Spike Stories: Naperville Signarama Trades In Tape Measure for Spike
As a full-service sign shop, Naperville, Illinois-based Signarama can handle nearly any signage request, which keeps co-owners Herb Greene and Kathy Greene busy. Herb spends most of his time managing operations and inside sales while Kathy primarily works in the field and handles approximately 90 percent of Naperville Signarama’s site surveys. With only one person in the field, Kathy relies on efficient site surveys to stay on schedule, but that isn’t always possible with traditional means, such as a tape measure and ladder, she says.
Tape measures can only cover a distance for so far before breaking in mid-measurement, and ladders pose significant safety issues, especially without a spotter. Herb says they’ve tried counting bricks to create estimates and eliminate the safety issue, but the varying sizes caused accuracy problems.
“We’ve counted bricks and assumed they were standard brick, which is about 3 inches high and 8 inches wide, plus about ½ inch of mortar, but it turned out that it was a utility brick, which is about 4 inches high and about 12 inches wide,” Herb says.
Looking for a better way, Herb and Kathy attended the 2015 ISA International Sign Expo where they purchased their first Spike, a smart laser measurement solution for conducting signage site surveys and estimations, and the device has gone a long way in improving Kathy’s efficiency in the field. Missing some measurements was a common problem before Spike, Kathy says. She might lack only one measurement, but Kathy would still have to return to the site, which hurt her productivity. However, now that Kathy has Spike, all measurements are saved with the photos in the Spike app, and return trips are no longer necessary.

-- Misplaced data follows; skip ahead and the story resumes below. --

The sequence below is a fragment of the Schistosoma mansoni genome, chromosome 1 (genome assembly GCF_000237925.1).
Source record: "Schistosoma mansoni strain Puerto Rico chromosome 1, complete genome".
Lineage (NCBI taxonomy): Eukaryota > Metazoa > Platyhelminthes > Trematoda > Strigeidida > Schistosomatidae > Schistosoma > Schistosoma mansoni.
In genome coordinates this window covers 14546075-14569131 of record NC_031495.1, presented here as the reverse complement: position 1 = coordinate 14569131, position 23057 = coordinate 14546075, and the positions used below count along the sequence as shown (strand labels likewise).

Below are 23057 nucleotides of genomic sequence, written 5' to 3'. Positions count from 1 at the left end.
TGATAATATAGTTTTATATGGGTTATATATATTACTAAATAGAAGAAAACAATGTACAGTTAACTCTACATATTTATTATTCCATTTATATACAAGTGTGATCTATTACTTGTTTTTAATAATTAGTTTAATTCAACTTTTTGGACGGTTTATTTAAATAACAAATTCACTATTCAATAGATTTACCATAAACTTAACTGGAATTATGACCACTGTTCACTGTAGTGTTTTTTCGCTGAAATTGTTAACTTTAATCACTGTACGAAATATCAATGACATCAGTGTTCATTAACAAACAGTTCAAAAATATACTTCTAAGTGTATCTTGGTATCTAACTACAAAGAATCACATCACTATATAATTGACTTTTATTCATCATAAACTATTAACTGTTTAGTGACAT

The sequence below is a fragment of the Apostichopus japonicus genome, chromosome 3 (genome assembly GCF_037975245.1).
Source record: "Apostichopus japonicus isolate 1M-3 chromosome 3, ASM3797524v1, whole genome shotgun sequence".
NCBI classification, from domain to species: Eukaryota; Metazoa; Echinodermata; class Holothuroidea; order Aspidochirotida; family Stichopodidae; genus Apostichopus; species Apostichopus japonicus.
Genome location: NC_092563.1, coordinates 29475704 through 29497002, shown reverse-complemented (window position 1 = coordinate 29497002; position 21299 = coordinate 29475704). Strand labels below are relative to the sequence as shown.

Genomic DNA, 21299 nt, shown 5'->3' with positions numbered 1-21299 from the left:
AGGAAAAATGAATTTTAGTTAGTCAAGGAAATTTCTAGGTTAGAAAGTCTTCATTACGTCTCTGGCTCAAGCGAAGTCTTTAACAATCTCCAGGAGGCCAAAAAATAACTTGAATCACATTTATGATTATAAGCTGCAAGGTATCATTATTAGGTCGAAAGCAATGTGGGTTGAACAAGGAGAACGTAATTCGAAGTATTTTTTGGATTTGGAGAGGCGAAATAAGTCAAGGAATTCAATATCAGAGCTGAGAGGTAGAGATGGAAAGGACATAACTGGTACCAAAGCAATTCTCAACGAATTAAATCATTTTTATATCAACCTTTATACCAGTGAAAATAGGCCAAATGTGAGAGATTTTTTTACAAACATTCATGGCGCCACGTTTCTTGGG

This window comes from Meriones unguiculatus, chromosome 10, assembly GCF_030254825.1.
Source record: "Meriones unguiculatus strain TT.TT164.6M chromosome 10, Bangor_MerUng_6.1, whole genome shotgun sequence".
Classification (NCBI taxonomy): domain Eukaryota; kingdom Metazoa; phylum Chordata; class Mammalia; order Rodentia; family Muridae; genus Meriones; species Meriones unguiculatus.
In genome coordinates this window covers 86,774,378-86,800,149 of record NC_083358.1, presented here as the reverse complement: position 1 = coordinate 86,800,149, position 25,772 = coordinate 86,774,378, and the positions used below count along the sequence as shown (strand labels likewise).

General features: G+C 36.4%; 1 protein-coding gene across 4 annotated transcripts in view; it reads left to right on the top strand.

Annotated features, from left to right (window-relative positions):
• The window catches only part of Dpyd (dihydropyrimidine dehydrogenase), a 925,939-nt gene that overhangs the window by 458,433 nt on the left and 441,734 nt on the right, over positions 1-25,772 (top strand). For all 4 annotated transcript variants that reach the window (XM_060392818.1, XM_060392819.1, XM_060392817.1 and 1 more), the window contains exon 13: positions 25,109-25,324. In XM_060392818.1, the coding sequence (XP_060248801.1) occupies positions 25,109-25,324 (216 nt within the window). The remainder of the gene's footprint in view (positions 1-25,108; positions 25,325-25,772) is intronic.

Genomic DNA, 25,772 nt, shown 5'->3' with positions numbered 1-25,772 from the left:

“Spike has saved me from having to return to a lot of my sites,” Kathy says. “Now I take all the pictures I can using my iPad and Spike and store them for future reference. If I take a picture of every side of the building, I’m usually well-covered.”
This especially comes in handy when a client orders another sign in the future, Kathy says. Rather than retaking measurements, Kathy can simply pull up her existing photos at any time and measure the original site or another space on the property.
After Kathy takes property photos, she brings Spike and her iPad back to the office where she measures the pictures. Kathy then exports a PDF of the photos and measurements via email to her designer but first changes the default subject line to the name of the project. This keeps all email files categorized and helps Kathy and her team stay organized. If Kathy were ever tied up in the field, she could also measure the photos remotely and send the PDFs to her designer from her iPad.
Even when Kathy needs measurements for a sign that doesn’t yet exist, she finds that she can still use Spike to capture the measurements she needs. In that case, Kathy takes a picture of an object in the field, such as a street sign, and measures the object’s width. The Naperville Signarama design team can then take the measurements and scale a new sign on the photo of the property.
“We love creating those scaled photos because clients can see exactly how big the sign will be and what it will look like,” Kathy says. “It’s a great value add for our clients.”
Since purchasing their first Spike, Herb and Kathy bought another unit within a matter of months. While Kathy primarily conducts site surveys, Herb helps when she’s busy in the field, he says. Now equipped with Spike, Herb says he feels safer in the field and more comfortable with the accuracy of their site surveys.
“Spike eliminates that uncertainty we’d have with the tape measure or counting bricks,” Herb says. “As long as you take the photo correctly, you’re pretty close to matching the site’s ruler measure.”
In fact, Spike has been so effective for Naperville Signarama that Kathy solely relies on the device. Spike’s measurement capabilities have met all of Kathy’s site survey requirements, and those traditional measuring tools stay at the shop. Now only one small device is needed in the field, making for a more productive and cost-effective site survey.
“Just get rid of your tape measure and ladder and save yourself some money,” Kathy says. “You don’t need them anymore. I just use the Spike; I take no other measurement tools at all.”
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